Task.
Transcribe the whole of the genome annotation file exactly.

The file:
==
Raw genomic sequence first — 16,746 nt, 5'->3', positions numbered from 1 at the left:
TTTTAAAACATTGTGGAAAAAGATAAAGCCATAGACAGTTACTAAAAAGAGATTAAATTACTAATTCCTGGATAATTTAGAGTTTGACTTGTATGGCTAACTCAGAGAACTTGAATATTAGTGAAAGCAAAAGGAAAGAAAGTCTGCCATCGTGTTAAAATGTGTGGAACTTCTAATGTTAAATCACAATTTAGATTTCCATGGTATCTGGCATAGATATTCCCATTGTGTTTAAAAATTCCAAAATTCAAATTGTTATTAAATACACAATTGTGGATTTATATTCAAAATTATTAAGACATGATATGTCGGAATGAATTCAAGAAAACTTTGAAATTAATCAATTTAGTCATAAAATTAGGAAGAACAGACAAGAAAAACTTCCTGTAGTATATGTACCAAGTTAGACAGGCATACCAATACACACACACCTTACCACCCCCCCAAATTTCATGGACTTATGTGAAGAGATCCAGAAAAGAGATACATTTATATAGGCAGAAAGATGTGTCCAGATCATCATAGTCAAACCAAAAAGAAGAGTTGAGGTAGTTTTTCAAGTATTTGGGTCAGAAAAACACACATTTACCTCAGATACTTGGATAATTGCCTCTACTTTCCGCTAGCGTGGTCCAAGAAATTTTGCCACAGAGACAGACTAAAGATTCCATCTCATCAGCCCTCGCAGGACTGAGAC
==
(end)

Raw genomic sequence first — 16,746 nt, 5'->3', positions numbered from 1 at the left:
TTTTAAAACATTGTGGAAAAAGATAAAGCCATAGACAGTTACTAAAAAGAGATTAAATTACTAATTCCTGGATAATTTAGAGTTTGACTTGTATGGCTAACTCAGAGAACTTGAATATTAGTGAAAGCAAAAGGAAAGAAAGTCTGCCATCGTGTTAAAATGTGTGGAACTTCTAATGTTAAATCACAATTTAGATTTCCATGGTATCTGGCATAGATATTCCCATTGTGTTTAAAAATTCCAAAATTCAAATTGTTATTAAATACACAATTGTGGATTTATATTCAAAATTATTAAGACATGATATGTCGGAATGAATTCAAGAAAACTTTGAAATTAATCAATTTAGTCATAAAATTAGGAAGAACAGACAAGAAAAACTTCCTGTAGTATATGTACCAAGTTAGACAGGCATACCAATACACACACACCTTACCACCCCCCCAAATTTCATGGACTTATGTGAAGAGATCCAGAAAAGAGATACATTTATATAGGCAGAAAGATGTGTCCAGATCATCATAGTCAAACCAAAAAGAAGAGTTGAGGTAGTTTTTCAAGTATTTGGGTCAGAAAAACACACATTTACCTCAGATACTTGGATAATTGCCTCTACTTTCCGCTAGCGTGGTCCAAGAAATTTTGCCACAGAGACAGACTAAAGATTCCATCTCATCAGCCCTCGCAGGACTGAGAC